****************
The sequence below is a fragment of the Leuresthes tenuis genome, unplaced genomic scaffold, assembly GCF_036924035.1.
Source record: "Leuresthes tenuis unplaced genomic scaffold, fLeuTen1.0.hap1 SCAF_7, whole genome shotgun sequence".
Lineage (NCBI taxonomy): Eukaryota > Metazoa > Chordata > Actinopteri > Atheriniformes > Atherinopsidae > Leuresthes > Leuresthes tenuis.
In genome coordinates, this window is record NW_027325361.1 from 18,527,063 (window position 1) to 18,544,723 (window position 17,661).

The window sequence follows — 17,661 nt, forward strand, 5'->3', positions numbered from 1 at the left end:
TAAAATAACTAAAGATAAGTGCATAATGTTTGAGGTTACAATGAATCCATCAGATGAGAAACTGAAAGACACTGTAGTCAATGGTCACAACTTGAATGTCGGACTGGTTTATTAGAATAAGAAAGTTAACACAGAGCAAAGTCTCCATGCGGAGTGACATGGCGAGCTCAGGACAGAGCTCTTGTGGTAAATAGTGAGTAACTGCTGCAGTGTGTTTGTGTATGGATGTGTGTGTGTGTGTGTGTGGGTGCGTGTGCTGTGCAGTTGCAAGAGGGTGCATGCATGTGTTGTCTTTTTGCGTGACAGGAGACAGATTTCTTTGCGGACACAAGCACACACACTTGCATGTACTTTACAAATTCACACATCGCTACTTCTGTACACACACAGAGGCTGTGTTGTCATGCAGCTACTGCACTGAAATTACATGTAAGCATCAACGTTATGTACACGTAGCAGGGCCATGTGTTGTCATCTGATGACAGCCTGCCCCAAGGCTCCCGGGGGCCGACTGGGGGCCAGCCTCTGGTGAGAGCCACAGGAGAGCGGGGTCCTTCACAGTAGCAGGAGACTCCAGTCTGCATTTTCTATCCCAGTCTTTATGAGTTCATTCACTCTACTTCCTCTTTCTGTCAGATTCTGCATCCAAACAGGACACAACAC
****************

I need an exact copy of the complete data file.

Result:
The sequence below is a fragment of the Leuresthes tenuis genome, unplaced genomic scaffold, assembly GCF_036924035.1.
Source record: "Leuresthes tenuis unplaced genomic scaffold, fLeuTen1.0.hap1 SCAF_7, whole genome shotgun sequence".
Lineage (NCBI taxonomy): Eukaryota > Metazoa > Chordata > Actinopteri > Atheriniformes > Atherinopsidae > Leuresthes > Leuresthes tenuis.
In genome coordinates, this window is record NW_027325361.1 from 18,527,063 (window position 1) to 18,544,723 (window position 17,661).

The window sequence follows — 17,661 nt, forward strand, 5'->3', positions numbered from 1 at the left end:
TAAAATAACTAAAGATAAGTGCATAATGTTTGAGGTTACAATGAATCCATCAGATGAGAAACTGAAAGACACTGTAGTCAATGGTCACAACTTGAATGTCGGACTGGTTTATTAGAATAAGAAAGTTAACACAGAGCAAAGTCTCCATGCGGAGTGACATGGCGAGCTCAGGACAGAGCTCTTGTGGTAAATAGTGAGTAACTGCTGCAGTGTGTTTGTGTATGGATGTGTGTGTGTGTGTGTGTGGGTGCGTGTGCTGTGCAGTTGCAAGAGGGTGCATGCATGTGTTGTCTTTTTGCGTGACAGGAGACAGATTTCTTTGCGGACACAAGCACACACACTTGCATGTACTTTACAAATTCACACATCGCTACTTCTGTACACACACAGAGGCTGTGTTGTCATGCAGCTACTGCACTGAAATTACATGTAAGCATCAACGTTATGTACACGTAGCAGGGCCATGTGTTGTCATCTGATGACAGCCTGCCCCAAGGCTCCCGGGGGCCGACTGGGGGCCAGCCTCTGGTGAGAGCCACAGGAGAGCGGGGTCCTTCACAGTAGCAGGAGACTCCAGTCTGCATTTTCTATCCCAGTCTTTATGAGTTCATTCACTCTACTTCCTCTTTCTGTCAGATTCTGCATCCAAACAGGACACAACAC